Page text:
The health benefits of the Mediterranean diet

Health food
High in olive oil, fruit, vegetables, fish and grains, the Mediterranean Diet has long been known to improve heart health, wellbeing and longevity. 

First ‘discovered’ as a diet in the 1960s, the Mediterranean diet is a way of eating that has actually existed for centuries. Inspired by the traditional eating habits of people who live near the Mediterranean Sea, it draws on the cuisines of Greece, Italy, France, Spain and Portugal, as well as North Africa and the Middle East.

In recent decades, researchers noticed that those living in Mediterranean countries were exceptionally healthy, had a low risk of many common chronic conditions and often lived to a ripe old age.¹,²

Further studies have supported their claims, showing that the Mediterranean diet, which includes a high intake of olive oil, fish, grains, fruits and vegetables, has been linked to a reduction in cardiovascular disease, coronary heart disease, cholesterol, cancer risk, Type 2 diabetes, as well as neurodegenerative diseases and overall mortality.³,⁴

So it’s no surprise that the Mediterranean diet is often recommended to those seeking to improve their general wellbeing and reduce their risk of chronic disease, including cardiovascular disease.

Read on to learn more about the Mediterranean diet, what foods to eat (and not to eat), and how this simple, traditional way of eating can benefit your health.


Firstly, what is the Mediterranean Diet?

Rich in flavorful ingredients like fruits, vegetables, whole grains, olive oil and heart-healthy fats, the Mediterranean diet is both delicious and nutritious. It’s not a fad or restrictive diet - it’s simply about eating more of the wholesome, flavourful foods of the Mediterranean – and reducing your intake of processed foods, meat and sweets.

Those who live in and around the Mediterranean eat high amounts of olives and olive oil, fruits and vegetables, fish, legumes and whole grains; moderate amounts of wine and dairy products (mostly cheese and yoghurt), nuts and seeds; and small amounts of red meat and sweet foods. Very little food is processed and olive oil is used liberally for eating and cooking, rather than butter or seed oils.  

olive oil and olives
Fresh, raw vegetables, herbs and fruit, as well as olives and olive oil, feature extensively in the Mediterranean diet. 


So why is the Mediterranean diet so healthy?

In 2020, the Mediterranean diet was assessed as the healthiest diet in the world for the third year in a row by US News & World Report.⁵

One of the many benefits of the Mediterranean diet is that it’s low in saturated fat (the ‘bad fats’) and high in plant-based fats such as polyunsaturated and monounsaturated fats (the ‘good fats’), which helps explain why it’s known as a heart-healthy style of eating.

There is one vital ingredient of the Mediterranean diet that researchers believe may be the key to the extraordinary health and long lives of many people living in and around the Mediterranean – the humble olive.⁶,⁷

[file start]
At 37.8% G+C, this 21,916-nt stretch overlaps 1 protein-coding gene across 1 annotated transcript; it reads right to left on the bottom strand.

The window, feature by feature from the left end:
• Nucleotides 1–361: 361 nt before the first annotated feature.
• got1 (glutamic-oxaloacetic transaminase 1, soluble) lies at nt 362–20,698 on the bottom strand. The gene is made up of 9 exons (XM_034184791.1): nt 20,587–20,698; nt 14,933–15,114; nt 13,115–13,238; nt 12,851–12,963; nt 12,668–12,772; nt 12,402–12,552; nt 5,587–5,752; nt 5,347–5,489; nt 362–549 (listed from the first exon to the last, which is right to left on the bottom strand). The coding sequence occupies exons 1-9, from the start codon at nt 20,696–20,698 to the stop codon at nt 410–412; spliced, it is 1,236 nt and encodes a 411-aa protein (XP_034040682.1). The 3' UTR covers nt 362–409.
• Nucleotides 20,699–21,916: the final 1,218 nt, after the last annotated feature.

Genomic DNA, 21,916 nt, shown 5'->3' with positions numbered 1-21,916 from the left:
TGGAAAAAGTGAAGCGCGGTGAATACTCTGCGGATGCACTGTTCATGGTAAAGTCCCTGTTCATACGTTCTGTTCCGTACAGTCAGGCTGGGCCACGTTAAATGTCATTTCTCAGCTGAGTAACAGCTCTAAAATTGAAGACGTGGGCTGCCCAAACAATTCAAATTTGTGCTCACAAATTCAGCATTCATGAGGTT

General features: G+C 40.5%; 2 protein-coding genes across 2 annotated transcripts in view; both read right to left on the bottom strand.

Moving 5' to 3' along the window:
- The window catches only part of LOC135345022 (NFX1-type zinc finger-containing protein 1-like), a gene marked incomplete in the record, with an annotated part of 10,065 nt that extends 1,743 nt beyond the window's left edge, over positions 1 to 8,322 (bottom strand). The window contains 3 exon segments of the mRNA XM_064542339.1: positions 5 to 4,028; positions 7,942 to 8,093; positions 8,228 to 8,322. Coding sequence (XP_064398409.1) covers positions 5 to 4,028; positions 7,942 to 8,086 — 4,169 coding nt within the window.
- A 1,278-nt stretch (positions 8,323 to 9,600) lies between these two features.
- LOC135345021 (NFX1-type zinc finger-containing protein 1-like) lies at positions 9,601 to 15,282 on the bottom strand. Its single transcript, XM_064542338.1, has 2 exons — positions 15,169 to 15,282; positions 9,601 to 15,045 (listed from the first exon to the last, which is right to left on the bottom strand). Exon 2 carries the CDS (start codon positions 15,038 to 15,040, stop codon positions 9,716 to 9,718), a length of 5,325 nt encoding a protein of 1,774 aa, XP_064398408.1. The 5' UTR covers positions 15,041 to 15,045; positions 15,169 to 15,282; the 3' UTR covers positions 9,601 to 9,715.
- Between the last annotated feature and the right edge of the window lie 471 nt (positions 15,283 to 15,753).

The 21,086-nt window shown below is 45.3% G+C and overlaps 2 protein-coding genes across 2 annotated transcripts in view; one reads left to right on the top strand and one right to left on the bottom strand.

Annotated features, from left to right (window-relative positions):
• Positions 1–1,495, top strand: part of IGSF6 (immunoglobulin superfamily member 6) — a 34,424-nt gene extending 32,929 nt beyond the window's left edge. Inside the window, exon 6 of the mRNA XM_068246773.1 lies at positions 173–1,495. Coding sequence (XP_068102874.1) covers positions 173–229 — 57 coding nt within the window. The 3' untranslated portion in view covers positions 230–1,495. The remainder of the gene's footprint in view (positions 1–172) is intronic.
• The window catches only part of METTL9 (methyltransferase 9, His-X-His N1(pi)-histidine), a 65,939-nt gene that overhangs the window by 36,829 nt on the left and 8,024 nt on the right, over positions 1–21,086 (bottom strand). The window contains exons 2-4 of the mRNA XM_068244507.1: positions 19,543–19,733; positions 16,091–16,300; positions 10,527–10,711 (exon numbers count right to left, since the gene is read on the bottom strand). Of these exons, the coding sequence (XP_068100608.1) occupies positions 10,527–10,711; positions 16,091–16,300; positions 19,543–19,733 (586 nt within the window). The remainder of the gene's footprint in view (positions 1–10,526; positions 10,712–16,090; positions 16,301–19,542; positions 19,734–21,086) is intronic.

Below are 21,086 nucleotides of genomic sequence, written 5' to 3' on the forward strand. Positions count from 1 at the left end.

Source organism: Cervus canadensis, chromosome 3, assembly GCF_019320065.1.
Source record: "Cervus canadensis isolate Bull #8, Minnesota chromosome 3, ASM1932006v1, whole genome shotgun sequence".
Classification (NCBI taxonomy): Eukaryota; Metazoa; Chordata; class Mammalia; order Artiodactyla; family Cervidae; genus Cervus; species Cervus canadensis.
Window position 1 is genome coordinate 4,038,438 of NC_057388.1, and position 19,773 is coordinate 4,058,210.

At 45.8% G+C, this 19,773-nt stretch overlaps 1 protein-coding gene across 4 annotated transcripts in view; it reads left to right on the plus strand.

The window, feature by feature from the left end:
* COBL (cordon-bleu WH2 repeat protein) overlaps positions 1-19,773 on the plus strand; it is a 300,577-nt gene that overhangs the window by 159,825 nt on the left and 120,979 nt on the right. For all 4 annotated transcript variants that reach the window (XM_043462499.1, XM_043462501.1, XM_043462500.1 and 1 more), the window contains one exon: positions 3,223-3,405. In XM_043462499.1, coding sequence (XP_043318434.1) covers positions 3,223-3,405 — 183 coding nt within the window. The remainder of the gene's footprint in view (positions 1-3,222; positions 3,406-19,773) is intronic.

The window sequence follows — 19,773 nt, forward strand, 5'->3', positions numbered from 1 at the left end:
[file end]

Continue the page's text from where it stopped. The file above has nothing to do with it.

The Importance of the olive tree in the Mediterranean diet 

Research shows that the natural plant-derived polyphenol compounds found in olives, olive oil and olive leaves – including oleuropein and its primary metabolite, hydroxytyrosol – can improve blood pressure, and help maintain healthy cholesterol and lipids, and blood sugar levels.³,⁴

Extra virgin olive oil contributes high levels of monounsaturated fatty acids and antioxidant phytochemicals: polyphenols, phytosterols and vitamin E to the Mediterranean diet – compounds which are thought to be responsible for many of the health benefits experienced when following the Mediterranean diet.⁶⁻⁸

With many times more antioxidant polyphenols than extra virgin olive oil, olive leaf extract offers a whole new way to healthiness. Today’s science shows that daily use of high-quality olive leaf extract supports heart health and general wellbeing, helping to maintain normal blood pressure, healthy insulin function, healthy blood cholesterol and fats, and normal blood sugar levels.⁶⁻⁸

And it seems the fresher, the better. Olive Life™ Olive Leaf Extract contains up to 30 times more antioxidant polyphenols than Extra Virgin Olive Oil and five times more antioxidant power than Vitamin C.⁹

Our olive leaves are fresh-picked at dawn when they’re fresh, potent and high in polyphenols, including oleuropein – the naturally occurring plant compounds that help olive trees thrive.  

Research shows that the polyphenols found in olives, olive oil and olive leaves can help to maintain healthy blood pressure, cholesterol and blood sugar levels.


What does the Mediterranean diet consist of? 

The staples of a Mediterranean diet are plant-based foods: fruits, vegetables, grains, nuts, seeds and olive oil. It’s recommended that you eat lots of veggies of different colours to get a wide range of nutrients, phytochemicals and fibre, including fresh, raw vegetables.

Aim to naturally include fruit, whole grains (especially ancient grains) and legumes such as lentils, chickpeas, beans, and peas into as many meals as possible. Remember to use nuts and seeds as a garnish or small snack as they’re higher in calories and good fats. Use olive oil and fresh herbs liberally as a garnish on veggies, salads and fish dishes to add a boost of flavour and heart-healthy goodness.

Consume fish and other seafood at least twice a week (oily fish such as salmon is especially good). Cheese and yogurt can be eaten in moderate portions, and chicken and eggs occasionally. However, eating other ‘meats, sweets and treats’ is very limited.